Chapter 11. Getting data in and out of Rax

Table of Contents

Processing data in files
Capturing data from external sources
Processing data in database tables

A data-analysis language without a way to import datasets from various sources would be rather useless. Rax provides two ways of importing data. First, Rax can import data from files. Second, since Rax is running on top of an SQL database, it can access data stored in SQL tables in the same database servers. It is also possible to export data from Rax, either to a file, or to a database table.

Processing data in files

As in most other languages, Rax provides a way to perform file I/O. In Rax, I/O is treated like variable assignment, as the below example shows:

    {[#:id, $:name]}: tableNames :=               // Define a table and
      <\tableNames:"nametab.csv">;                // Fill from a .csv file.
    'print tableNames;                            // Look at the data
    tableNames := tableNames \/ {[4, "ala"]};     // Add some more data
    <\tableNames:"nametab.csv"> := tableNames;    // Write back to the file

In the above example, a table tableNames is defined, and its contents are read from nametab.csv. The expression <\tableNames:"nametab.csv"> is called I/O variable and specifies the type of the data in a file (\tableNames in this case) and the name of the file containing the data (nametab.csv in this case). I/O variables have always the following form:

< <type> : <file_name> >

Using an I/O variable on the right side of an assignment causes reading data from a file and storing it in the variable on the left side. Using an I/O variable on the left side of an assignment causes writing data to a file. The file name suffix determines what the content of the file has to be (for input) or will be (for output). Note that the string with the file name can be prepended by a an exclamation mark to force overwriting an existing file, in case of output. Use with care and at your own risk.

Currently, Rax supports two file formats: CSV and XML. A CSV file is a text file in which field values are separated by commas and tuples are separated by new lines. Fields of the following types can be read from a CSV file:

  • boolean (?) coded as T and F

  • number (#)

  • real (&) in a regular or scientific notation

  • string ($) delimited by double quotes (")

  • time (@) in ISO 8601 format, with the time part

The first line of the CSV file created by Rax will contain field names. When reading from a CSV file, the first line will be ignored. So, if the following table is written to a CSV file:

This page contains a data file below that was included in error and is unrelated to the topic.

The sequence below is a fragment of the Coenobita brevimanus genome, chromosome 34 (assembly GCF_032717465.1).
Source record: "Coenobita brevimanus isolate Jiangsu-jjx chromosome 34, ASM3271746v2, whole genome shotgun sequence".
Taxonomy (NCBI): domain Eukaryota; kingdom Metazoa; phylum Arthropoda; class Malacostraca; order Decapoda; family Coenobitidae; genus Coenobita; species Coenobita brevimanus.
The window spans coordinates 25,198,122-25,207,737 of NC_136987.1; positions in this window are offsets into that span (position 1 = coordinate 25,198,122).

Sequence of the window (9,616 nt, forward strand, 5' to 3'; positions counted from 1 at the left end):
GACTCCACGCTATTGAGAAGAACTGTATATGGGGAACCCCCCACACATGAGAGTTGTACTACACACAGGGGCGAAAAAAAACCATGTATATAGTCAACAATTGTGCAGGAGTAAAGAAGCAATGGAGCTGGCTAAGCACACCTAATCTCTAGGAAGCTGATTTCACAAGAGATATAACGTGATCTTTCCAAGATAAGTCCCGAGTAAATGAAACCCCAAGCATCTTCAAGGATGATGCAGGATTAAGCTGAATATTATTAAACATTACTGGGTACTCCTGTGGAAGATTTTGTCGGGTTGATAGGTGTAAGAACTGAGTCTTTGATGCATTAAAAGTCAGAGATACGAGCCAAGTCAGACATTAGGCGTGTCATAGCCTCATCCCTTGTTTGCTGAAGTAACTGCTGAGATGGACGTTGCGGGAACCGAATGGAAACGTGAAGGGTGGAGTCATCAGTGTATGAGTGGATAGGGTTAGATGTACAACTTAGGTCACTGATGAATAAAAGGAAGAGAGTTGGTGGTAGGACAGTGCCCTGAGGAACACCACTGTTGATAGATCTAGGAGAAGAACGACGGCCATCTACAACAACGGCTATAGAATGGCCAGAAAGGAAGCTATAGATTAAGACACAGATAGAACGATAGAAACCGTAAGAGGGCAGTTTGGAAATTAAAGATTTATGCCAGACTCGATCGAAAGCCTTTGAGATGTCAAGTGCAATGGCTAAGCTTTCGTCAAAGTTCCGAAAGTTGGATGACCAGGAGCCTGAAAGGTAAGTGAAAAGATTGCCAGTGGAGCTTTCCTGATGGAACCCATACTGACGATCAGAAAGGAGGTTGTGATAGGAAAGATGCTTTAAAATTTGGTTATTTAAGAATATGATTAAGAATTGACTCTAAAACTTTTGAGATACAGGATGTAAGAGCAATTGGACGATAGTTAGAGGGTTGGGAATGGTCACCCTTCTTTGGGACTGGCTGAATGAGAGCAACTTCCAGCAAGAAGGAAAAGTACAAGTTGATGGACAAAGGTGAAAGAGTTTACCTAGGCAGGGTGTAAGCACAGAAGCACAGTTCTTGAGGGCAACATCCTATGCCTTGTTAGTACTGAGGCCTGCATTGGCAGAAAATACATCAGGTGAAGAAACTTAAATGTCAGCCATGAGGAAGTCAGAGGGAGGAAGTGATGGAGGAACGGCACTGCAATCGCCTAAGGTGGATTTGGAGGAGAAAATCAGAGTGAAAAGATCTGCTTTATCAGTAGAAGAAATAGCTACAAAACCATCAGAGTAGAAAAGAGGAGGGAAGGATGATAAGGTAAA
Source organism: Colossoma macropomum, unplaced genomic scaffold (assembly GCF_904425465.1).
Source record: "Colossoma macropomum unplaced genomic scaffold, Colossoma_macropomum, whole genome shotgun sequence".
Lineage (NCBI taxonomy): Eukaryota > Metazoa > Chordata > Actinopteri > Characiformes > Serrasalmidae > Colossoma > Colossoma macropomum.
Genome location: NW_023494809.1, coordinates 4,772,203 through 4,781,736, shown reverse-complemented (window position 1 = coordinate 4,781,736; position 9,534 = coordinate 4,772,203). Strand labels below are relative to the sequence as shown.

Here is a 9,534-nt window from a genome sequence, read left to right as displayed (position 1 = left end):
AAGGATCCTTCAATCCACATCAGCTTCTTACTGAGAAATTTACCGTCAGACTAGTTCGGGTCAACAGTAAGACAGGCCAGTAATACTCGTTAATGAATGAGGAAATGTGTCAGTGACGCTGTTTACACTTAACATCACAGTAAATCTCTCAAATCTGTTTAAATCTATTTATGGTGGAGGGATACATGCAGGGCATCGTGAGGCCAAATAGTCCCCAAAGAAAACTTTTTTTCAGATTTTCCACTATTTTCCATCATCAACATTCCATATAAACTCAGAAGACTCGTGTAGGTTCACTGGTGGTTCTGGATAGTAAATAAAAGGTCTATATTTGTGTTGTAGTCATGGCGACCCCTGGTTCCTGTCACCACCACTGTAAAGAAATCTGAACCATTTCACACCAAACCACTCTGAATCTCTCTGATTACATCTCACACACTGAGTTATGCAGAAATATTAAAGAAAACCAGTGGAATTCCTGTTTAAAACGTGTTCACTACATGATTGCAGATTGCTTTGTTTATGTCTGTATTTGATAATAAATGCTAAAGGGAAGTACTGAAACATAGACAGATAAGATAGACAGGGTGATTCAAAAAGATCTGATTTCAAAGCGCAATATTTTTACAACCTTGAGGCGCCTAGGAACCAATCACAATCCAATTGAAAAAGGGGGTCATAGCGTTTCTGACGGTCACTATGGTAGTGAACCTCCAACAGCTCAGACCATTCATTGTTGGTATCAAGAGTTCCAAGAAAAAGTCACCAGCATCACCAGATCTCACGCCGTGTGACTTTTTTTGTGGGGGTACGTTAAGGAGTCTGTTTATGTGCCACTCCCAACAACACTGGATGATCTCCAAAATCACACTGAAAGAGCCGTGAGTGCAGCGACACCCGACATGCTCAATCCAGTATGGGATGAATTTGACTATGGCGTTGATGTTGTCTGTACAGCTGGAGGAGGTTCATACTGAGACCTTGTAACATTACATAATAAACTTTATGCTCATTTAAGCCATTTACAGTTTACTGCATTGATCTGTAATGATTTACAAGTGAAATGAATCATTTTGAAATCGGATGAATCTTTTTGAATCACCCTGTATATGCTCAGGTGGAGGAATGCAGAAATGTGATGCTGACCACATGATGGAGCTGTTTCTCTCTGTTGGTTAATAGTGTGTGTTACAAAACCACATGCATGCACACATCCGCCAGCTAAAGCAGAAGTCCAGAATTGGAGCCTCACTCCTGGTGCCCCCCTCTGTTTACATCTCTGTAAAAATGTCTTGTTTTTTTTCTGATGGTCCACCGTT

{[?:bool, #:num, &:real, $:str, @:time]}: aTable;
    aTable := {
      [true, 1, 2.34, "alamakota", (@)"2014-09-26T11:24:24"],
      [false, 100, 3.4e-3, "olamapsa", (@)"2010-08-02T12:12:00"]
    <\aTable:"atable.csv"> := aTable;

then the CSV file will look like that:

    bool, num, real, str, time

The first line contains tuple-field names. The second and third lines contain the values. If the file is now read into a different set variable:

    {[?:bool1, #:num1, &:real1, $:str1, @:time1]}: anotherTable;
    anotherTable := <\anotherTable:"atable.csv">;
    `print anotherTable;

the new set will have the following contents:

    bool1|num1| real1|    str1   |       time1
     true|  1 | 2.34 |"alamakota"|2014-09-26T11:24:24
    false| 100|0.0034| "olamapsa"|2010-08-02T12:12:00

Note that the field names in the first line of the CSV file were ignored and the field names are as in the definition of the anotherTable variable.

Another file format supported by Rax is XML. If the aTable is written to an XML file:

    <\aTable:"atable.xml"> := aTable;

The file will look like this:


The XML tags reflect the types of the values that were written - the <O> tags contain an ordered set, the <T> tags contain a tuple, the <b> tags contain a boolean, etc. For named tuple fields, the XML tag will contain the field type and the field name separated by an underscore, for example: <b_bool>.

If a file to which you are trying to write already exists, Rax will issue a warning and will not overwrite the data:

    <\anotherTable:"atable.csv"> := anotherTable;

    // Output
    // 2: warning: File "atable.csv" already exists, use !"atable.csv" to overwrite.

You can add a ! to the file name, to force Rax to overwrite the file:

    <\anotherTable:!"atable.csv"> := anotherTable;